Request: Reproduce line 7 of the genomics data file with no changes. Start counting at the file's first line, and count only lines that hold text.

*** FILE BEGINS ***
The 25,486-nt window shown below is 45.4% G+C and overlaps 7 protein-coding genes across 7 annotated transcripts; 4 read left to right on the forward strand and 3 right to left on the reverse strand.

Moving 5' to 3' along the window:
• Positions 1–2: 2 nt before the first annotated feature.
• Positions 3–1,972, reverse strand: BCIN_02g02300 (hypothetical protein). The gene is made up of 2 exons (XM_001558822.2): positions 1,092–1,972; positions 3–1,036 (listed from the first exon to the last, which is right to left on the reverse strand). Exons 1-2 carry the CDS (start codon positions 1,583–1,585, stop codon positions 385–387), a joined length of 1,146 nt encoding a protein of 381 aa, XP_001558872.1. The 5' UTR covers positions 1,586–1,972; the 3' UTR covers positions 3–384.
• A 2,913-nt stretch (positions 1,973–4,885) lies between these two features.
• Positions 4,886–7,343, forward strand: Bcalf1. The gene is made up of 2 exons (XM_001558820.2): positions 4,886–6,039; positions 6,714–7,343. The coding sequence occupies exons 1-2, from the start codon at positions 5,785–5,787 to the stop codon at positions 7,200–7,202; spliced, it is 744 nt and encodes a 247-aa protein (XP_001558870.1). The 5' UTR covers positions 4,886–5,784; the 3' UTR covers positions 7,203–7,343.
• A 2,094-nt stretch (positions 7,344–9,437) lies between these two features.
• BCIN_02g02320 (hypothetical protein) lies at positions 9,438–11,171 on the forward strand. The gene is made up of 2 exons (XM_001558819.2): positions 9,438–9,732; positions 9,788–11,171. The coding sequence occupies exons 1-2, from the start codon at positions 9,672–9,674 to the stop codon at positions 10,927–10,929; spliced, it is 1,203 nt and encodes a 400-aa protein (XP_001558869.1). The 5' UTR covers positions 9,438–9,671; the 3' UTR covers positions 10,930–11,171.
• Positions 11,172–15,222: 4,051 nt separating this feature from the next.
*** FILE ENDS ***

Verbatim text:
• A 2,094-nt stretch (positions 7,344–9,437) lies between these two features.